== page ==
You can still position and make changes on both layers independently. By dragging the layer of wood, you place its texture inside the letters while the letters themselves are fixed.

Also, you can apply layer effects to the composition through the bottom layer. For example, what happens if we select a text layer and add an Inner Shadow?

C: \ Users \ Mr \ Desktop \ masking101-7.jpg

Clipping masks are fun and practical, but the fact is that using a mask layer is very common. The above information should be sufficient for clipping masks, so from now on we will focus only on the function of the mask layer.

How do I make a mask layer?

Now that we have a thorough understanding of the types of masks and the differences between them, we will see how to create a mask layer and work with it.

The first thing we need is two layers. We use the following two images. The image of the cottage is at the bottom and the fire is at the top.

C: \ Users \ Mr \ Desktop \ masking101-1.jpg

The general idea here is to take some fire, not all of it, and place it on the hut. The first step, as you can see above, is to accumulate the two images and adjust the fire layer blend mode on the Screen. This makes all the black pixels transparent, which combines the two images well.

C: \ Users \ Mr \ Desktop \ masking101-8.jpg

With one change, now a very decent picture! Let’s just say we want to have this fire just near the door. 

To do this, we need to add a mask to the fire layer. Select the fire layer and click on the mask icon shown in the image below.

C: \ Users \ Mr \ Desktop \ masking101-9.jpg

Now, using the mask in the LAYERS panel, take a soft black brush and paint the parts of the fire that we do not want to see. By doing this, the fire begins to disappear. To turn it over, simply paint it white.

As you can see in the image below, with just a little painting, the fire becomes more focused on the part of the image that was previously added, making it look naturally natural.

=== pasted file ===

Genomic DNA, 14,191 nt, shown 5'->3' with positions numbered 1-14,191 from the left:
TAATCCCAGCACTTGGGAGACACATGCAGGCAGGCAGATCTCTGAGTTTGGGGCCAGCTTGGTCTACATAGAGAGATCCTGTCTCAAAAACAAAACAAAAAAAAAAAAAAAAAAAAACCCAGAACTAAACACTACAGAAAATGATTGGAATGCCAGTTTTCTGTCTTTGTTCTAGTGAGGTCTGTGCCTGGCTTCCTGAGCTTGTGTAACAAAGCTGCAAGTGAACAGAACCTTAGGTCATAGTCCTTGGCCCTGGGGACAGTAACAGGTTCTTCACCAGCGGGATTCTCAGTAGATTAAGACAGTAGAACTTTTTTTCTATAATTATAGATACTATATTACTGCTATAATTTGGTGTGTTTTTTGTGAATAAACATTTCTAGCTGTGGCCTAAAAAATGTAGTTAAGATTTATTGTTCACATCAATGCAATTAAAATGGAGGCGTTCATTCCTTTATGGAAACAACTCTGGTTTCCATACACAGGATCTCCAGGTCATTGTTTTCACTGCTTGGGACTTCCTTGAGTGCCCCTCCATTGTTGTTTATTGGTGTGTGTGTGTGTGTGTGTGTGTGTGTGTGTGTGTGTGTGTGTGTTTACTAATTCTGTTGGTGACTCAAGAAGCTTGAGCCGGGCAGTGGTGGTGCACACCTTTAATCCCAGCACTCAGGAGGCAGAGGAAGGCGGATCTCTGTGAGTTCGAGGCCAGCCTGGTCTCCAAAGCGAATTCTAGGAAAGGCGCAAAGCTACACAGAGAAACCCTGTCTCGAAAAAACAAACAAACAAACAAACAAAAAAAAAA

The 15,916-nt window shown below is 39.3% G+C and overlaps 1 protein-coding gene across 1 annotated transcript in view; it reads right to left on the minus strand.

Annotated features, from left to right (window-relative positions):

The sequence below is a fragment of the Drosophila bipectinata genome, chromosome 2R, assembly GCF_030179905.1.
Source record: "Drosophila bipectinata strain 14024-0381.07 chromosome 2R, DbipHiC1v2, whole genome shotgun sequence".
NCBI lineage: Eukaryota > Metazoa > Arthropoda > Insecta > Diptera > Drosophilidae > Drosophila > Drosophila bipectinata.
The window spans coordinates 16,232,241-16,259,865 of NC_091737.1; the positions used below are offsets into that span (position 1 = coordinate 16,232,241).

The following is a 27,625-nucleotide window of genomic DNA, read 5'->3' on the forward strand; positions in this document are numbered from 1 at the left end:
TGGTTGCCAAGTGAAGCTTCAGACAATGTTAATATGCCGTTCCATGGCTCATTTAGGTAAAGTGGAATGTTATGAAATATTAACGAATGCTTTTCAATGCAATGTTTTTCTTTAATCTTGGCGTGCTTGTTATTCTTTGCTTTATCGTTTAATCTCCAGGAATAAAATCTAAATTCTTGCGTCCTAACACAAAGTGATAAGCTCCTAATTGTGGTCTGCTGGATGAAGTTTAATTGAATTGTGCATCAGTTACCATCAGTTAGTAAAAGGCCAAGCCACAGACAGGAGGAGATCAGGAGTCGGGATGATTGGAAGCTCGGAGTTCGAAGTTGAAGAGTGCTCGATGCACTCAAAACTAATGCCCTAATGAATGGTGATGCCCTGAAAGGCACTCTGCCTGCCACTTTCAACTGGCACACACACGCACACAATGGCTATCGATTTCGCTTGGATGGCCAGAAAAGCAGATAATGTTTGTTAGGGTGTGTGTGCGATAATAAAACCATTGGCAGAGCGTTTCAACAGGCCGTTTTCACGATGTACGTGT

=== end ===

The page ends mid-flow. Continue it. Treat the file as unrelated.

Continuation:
C: \ Users \ Mr \ Desktop \ masking101-11.jpg

To see the actual mask, select the Option-Click option in the small mask preview in the LAYERS panel, or press the Alt and Click keys (click Shift to hide the mask completely). After painting a part of the fire, it creates the following:

C: \ Users \ Mr \ Desktop \ masking101-10.jpg

Note that we are not limited to hard edges. The beauty of masks is that you can do anything you want with them as long as you can paint them in gray. This means you can color, clone, create and fill selections, copy and paste, and more on the main canvas.

Why not just erase?

After learning how to use a mask for the first time, most novices think, “I can do all this with an eraser.” Is wrong! In fact, once you learn to apply the mask, you should not choose the eraser again because it is very destructive.

What is meant by destructive? Think about what happens when you use the eraser tool: it erases the pixels. Note that the eraser does not hide the pixels until you want to restore them, but “destroys” the pixels. The changes you make by deleting parts of a layer are permanent and cannot be undone later.

C: \ Users \ Mr \ Desktop \ masking101-12.jpg

This is just a horrible way to work. With each new version of Photoshop, more and better ways to create non-malicious edits are added, meaning that they do not alter the original pixel data. For example, filters were a permanent and destructive change, but now with smart filters, you can always go back and adjust the blur or even remove it.